Adult intussusception due to Meckel’s diverticulum (MD) is an uncommon cause of intestinal obstruction. However, the surgeon should still be suspicious of this condition since the non specific symptoms and the rarity of it make a preoperative diagnosis uncertain. Considering the secondary nature of adult intussusception and the necessity of early surgical intervention to avoid morbidity and mortality, we report two cases of intussusception due to MD in adults. A diverticulectomy using a TA stapler was performed in the first patient. In the second patient extensive fibrosis of the adjacent mesentery and thickening of jejunal mucosa were observed, so a segmental resection of the small bowel or affected ileal part and a hand-sewn anastomosis was performed. The postoperative period along with the long term follow-up was uneventful for both patients. The decision between diverticulectomy vs bowel resection can be based on the intussuscepted bowel condition. Early surgical intervention may ensure a favorable outcome.
Inverted Meckel’s Diverticulum; Adult intussusception; Emergency surgery; Intestinal obstruction; Computed tomography; Diverticulectomy
The hexose transmembrane transporters SGLT1 and GLUT2 are present in low quantities in ileum where little glucose absorption occurs normally; however, glucose uptake in ileum is highly adaptable after small bowel resection.
Ileal adaptability for glucose absorption after jejunal resection is mediated predominately by upregulation of GLUT2.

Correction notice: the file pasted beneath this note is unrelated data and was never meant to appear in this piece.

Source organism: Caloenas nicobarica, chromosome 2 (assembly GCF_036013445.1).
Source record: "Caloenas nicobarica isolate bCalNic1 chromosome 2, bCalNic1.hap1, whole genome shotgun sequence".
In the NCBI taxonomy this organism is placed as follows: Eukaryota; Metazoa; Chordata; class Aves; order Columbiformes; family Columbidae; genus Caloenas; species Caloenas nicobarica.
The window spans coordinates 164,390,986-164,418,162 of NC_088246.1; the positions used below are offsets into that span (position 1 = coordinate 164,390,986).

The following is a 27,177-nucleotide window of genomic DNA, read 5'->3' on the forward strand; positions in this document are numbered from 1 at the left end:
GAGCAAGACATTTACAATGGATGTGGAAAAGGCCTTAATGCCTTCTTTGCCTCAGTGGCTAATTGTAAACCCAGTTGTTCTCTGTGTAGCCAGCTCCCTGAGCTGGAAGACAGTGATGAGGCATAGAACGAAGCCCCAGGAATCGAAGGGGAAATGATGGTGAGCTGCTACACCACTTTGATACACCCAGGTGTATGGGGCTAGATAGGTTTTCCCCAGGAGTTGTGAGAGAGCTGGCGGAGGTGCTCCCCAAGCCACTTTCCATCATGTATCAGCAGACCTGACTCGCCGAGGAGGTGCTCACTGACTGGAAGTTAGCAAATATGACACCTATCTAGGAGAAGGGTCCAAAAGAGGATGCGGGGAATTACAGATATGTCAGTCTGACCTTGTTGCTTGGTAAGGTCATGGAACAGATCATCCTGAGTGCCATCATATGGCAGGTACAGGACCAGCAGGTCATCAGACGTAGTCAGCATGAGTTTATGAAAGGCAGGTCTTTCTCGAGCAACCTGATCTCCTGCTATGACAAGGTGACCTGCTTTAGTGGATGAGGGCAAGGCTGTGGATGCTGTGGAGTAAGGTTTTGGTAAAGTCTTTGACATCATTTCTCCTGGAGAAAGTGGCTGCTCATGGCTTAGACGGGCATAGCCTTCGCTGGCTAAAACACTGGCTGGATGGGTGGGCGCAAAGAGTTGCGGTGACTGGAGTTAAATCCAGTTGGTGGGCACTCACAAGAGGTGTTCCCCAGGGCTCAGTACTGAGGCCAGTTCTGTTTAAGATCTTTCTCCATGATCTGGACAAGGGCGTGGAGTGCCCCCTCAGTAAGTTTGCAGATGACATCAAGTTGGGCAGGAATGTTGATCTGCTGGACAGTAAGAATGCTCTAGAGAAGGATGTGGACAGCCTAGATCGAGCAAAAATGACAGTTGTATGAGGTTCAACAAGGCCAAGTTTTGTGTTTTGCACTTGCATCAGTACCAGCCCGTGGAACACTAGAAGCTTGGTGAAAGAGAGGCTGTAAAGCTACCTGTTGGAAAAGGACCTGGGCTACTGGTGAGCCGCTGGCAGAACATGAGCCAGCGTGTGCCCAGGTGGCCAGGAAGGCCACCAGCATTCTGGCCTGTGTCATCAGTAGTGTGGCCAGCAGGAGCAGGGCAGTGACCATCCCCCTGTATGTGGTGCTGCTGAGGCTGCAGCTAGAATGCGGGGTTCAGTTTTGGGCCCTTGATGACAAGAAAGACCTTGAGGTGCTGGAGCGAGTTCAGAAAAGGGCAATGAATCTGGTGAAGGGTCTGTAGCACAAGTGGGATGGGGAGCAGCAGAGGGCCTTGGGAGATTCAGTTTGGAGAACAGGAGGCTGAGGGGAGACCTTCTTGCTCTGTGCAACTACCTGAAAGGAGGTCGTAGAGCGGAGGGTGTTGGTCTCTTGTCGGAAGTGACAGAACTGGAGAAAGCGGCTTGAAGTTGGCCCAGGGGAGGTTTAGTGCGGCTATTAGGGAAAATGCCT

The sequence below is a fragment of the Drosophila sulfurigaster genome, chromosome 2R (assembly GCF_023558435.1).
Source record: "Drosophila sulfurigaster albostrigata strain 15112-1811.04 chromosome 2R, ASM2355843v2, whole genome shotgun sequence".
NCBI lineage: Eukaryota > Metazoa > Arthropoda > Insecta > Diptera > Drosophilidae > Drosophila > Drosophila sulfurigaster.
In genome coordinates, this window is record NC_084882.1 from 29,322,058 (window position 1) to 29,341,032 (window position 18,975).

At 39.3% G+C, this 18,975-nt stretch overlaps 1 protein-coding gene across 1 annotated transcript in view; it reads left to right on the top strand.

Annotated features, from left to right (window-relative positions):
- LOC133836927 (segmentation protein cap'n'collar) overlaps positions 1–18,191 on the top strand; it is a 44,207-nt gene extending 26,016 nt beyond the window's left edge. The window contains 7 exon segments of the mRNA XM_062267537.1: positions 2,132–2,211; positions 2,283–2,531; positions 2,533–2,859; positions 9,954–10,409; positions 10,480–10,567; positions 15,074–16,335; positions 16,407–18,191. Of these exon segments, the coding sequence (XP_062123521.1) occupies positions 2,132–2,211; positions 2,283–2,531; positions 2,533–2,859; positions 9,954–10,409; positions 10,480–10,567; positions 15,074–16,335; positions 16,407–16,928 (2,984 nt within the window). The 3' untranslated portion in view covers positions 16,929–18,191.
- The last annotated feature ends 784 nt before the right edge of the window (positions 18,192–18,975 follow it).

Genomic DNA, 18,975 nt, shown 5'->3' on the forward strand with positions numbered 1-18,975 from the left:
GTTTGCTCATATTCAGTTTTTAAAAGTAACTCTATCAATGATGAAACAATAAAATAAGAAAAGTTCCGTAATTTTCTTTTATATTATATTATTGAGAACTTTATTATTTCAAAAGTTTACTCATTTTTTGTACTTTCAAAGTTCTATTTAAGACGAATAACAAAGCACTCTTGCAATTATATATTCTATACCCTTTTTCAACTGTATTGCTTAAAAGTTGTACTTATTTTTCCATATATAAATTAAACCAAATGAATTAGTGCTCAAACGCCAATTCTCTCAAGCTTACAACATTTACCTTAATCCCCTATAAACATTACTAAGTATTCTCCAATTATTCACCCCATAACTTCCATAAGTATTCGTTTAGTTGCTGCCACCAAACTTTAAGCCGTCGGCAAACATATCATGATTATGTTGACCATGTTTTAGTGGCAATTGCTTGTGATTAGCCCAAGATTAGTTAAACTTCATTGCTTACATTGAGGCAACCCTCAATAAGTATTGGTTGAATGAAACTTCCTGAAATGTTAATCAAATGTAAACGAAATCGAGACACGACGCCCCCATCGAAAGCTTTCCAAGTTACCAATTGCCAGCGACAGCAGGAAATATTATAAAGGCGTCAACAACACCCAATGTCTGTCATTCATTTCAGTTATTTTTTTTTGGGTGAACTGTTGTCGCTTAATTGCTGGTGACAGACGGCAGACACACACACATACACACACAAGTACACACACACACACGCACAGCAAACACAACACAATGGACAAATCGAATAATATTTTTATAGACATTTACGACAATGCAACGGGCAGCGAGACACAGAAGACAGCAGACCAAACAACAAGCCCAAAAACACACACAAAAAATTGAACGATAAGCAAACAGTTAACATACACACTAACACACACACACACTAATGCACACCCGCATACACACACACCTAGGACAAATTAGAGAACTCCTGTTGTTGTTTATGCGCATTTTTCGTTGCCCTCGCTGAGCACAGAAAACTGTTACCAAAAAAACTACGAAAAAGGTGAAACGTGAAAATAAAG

Rats underwent 70%, proximal-based jejunoileal resection. Transporter-mediated glucose uptake was measured in proximal and distal remnant ileum 1 and 4 wk postoperatively (n=6 rats, each) and in corresponding ileal segments in control and 1 wk sham laparotomy rats (n=6, each) without and with selective inhibitors of SGLT1 and GLUT2. In separate groups of rats (n=6, each), protein (Western blots), mRNA (RT-PCR), and villus height (histomorphology) were measured.
After 70% proximal intestinal resection, there was no dramatic change in protein or mRNA expression per cell of either SGLT1 or GLUT2, but median glucose uptake (nmol/cm/min) increased markedly from 52 (range, 28-63) in controls to 118 (range, 80-171) at 1 wk, and 203 (range, 93-248) at 4 wk (p≤0.04 each) correlating with change in villus height (p≤0.03).
Ileal adaptation for glucose transport occurs through cellular proliferation (hyperplasia) and not through cellular upregulation of glucose transporters.